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Roberts waffles on domestic spying

The chairman of the Senate Intelligence Committee, breaking ranks with the president on domestic eavesdropping, says he wants a special court to oversee the program.

But less than a day later, a top aide to Sen. Pat Roberts, R-Kan., sought to clarify his position.

Prosecutors seek 10 year term for Cunningham

Prosecutors sought the maximum 10-year sentence against former U.S. Rep. Randy Cunningham, citing a "bribe menu" in which the decorated Vietnam veteran detailed what a defense contractor must pay in exchange for Pentagon business.

The Cheney shooting: Revising history in real time

By CALVIN WOODWARD and NANCY BENAC

Vice President Dick Cheney said he didn’t immediately disclose his hunting accident because he wanted the confusing details to come out right. Instead, authorized accounts came out slowly — and often still wrong.

The result: a week of shifting blame, belatedly acknowledged beer consumption (not "zero" drinking after all) and evolving discrepancies in how the shooting happened, its aftermath and the way it was told to the nation.

"There’s a reason they call this crisis management," said corporate damage-control specialist Eric Dezenhall, "and that’s because it’s a mess."

A game of chicken on Capitol Hill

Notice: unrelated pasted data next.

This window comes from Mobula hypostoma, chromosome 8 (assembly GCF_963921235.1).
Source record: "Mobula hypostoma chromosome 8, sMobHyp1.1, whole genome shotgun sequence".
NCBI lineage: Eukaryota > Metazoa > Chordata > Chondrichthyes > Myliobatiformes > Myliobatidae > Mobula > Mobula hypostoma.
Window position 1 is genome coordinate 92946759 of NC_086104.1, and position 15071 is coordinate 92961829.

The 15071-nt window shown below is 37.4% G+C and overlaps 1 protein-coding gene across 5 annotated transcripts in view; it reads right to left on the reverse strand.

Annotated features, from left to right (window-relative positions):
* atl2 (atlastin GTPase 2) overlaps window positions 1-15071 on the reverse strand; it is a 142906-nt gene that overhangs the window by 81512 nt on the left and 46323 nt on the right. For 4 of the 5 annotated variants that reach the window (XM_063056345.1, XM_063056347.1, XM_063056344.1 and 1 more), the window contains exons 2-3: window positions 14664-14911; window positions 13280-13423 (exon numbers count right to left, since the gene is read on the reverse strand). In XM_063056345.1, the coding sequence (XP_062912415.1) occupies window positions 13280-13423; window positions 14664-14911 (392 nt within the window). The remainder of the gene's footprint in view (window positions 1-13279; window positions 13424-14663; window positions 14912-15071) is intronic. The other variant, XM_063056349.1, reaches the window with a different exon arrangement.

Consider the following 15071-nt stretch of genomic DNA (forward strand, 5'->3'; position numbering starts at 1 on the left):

By DALE McFEATTERS

Under White House pressure, the Senate Intelligence Committee flinched and backed away from an investigation of the Bush administration’s warrantless eavesdropping program.

Specter faces an ethics problem

By MAEVE RESTON
Pittsburgh Post-Gazette

Sen. Arlen Specter is defending a staff member against published charges that millions of dollars in special defense projects had been directed to companies represented by the lobbying firm led by the aide’s husband.

Hey! What happened to the racism?

By STAR PARKER

The House released its investigative report on Hurricane Katrina this week, under the title "A Failure of Initiative." The report is an indictment of government failure at all levels _ federal, state and local.

In 379 pages, plus 141 appendices, the report documents government failure in major areas that, if handled better, could have reduced the death and damage caused by Katrina.

But it is also important to note what the report does not say. Nowhere is there any conclusion that the poor response resulted from racism.

Spying program sparks political jitters

By KATHERINE SHRADER

It could be campaign-year jitters. President Bush’s controversial eavesdropping program has irritated congressional Democrats and even some Republicans.

To some, the shift is pure politics as lawmakers worry about the November elections or look ahead to 2008. They are emboldened by fundamental legal questions about the National Security Agency’s monitoring and Bush’s weak public support on terrorism, once his bread-and-butter issue.

To others, it’s Congress reasserting itself as an equal branch of government.